On May 12, 2021, the People sweetened the offer again, giving the defendant the opportunity to plead to the misdemeanor charge of Assault in the Third Degree, PL § 120.00, with a conditional discharge. The defendant was not present in court to consider the offer. After he missed two more court appearances, a bench warrant was issued for his arrest. On August 10, 2021, when the defendant was returned on the warrant, he was again offered the misdemeanor assault plea, which he declined.

73 Misc.3d 735

Three weeks later, on September 30, 2021, the People reduced their offer yet again, this time giving the defendant the opportunity to plead to the non-criminal violation of Disorderly Conduct, PL § 240.20, with a Conditional Discharge.1 The Court asked the People why the offer had changed from a felonious assault to a violation, and why the People believed the violation was an appropriate offer. They responded that "there was [sic] minimal injuries," that "the defendant has a limited criminal history," and that "the complaining witness was ok with this disposition" (tr at 4). The Court pointed out that the minimal injury and the defendant's record were both known to the People when they were insisting on the felony plea (Id. ). The People's only response was that the victim "became OK with this offer" (tr at 5).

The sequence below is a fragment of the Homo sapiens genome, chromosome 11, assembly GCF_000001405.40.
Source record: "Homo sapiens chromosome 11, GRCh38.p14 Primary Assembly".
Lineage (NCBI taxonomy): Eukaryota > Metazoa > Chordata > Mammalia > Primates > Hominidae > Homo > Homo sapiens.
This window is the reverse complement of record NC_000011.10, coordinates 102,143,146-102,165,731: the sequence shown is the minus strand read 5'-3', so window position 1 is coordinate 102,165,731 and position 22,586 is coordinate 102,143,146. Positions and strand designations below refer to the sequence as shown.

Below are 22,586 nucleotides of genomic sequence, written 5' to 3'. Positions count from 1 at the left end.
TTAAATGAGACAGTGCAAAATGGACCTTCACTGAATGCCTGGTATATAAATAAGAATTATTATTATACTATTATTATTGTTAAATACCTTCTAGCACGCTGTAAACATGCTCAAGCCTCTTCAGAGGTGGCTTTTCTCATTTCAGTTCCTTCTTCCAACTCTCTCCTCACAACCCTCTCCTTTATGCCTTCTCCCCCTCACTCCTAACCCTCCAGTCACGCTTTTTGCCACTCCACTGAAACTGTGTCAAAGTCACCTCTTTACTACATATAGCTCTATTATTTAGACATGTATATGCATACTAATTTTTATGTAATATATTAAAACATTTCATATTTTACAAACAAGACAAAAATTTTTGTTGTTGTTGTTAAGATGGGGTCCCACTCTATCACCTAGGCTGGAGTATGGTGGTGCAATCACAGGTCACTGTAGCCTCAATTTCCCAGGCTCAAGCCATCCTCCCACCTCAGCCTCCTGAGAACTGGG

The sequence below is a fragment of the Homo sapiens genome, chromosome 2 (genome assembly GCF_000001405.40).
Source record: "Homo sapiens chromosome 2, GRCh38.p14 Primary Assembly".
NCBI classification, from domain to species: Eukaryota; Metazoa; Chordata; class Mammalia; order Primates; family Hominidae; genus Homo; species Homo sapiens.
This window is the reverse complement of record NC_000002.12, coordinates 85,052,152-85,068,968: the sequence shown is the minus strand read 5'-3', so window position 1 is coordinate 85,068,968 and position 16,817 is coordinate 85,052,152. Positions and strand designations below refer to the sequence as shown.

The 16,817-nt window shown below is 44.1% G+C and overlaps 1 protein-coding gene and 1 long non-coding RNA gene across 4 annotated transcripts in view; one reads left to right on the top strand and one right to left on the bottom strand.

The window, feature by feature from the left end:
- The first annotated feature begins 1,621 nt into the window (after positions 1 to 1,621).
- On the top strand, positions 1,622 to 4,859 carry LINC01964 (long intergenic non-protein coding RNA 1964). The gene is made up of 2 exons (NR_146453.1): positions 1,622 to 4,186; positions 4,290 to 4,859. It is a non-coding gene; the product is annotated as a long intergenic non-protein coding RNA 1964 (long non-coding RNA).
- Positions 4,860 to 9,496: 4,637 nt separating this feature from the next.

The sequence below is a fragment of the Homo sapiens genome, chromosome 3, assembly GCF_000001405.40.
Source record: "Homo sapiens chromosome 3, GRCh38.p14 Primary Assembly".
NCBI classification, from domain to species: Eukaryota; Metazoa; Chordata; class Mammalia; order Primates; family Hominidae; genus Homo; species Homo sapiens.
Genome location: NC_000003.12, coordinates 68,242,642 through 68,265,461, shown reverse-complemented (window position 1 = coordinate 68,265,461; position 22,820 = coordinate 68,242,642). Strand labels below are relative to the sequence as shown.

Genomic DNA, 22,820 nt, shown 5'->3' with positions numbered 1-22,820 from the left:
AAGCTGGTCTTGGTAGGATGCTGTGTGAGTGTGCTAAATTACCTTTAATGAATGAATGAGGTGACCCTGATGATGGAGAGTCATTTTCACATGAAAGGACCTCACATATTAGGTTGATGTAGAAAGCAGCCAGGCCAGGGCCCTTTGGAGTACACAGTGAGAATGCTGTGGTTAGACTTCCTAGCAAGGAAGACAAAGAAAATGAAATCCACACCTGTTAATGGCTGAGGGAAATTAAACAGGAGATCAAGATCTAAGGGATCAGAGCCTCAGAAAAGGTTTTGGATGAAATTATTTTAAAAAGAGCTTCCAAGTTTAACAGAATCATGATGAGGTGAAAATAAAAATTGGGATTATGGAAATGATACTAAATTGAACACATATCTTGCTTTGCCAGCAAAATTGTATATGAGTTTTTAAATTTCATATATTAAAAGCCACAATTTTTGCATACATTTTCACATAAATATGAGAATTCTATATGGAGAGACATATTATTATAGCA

The Court asked the defendant whether he had been vaccinated for Covid, and he responded in the affirmative, although he did not have proof of the vaccine with him (tr at 5, 11). The Court expressed the view that the People's offer was extraordinarily generous, given the nature of the conduct in question (assaulting an emergency medical worker trying to do her job), and that it would therefore accept the plea only if the defendant, as a condition of the conditional discharge, provided proof of his Covid vaccine. While acknowledging that the Court has broad discretion to impose rehabilitative conditions as part of a conditional discharge, defense counsel objected to the vaccine condition, arguing that it "should [not] be a condition on any plea in this courthouse or anywhere" because the defendant "should have the right to choose the vaccine or not" (tr at 6-7). The Court made clear that it was not requiring the defendant to be vaccinated, since he was free to decline the Court's offer and proceed with the case (tr at 6). The Court further explained why it believed the vaccine condition to be rehabilitative, and therefore allowable (tr at 7).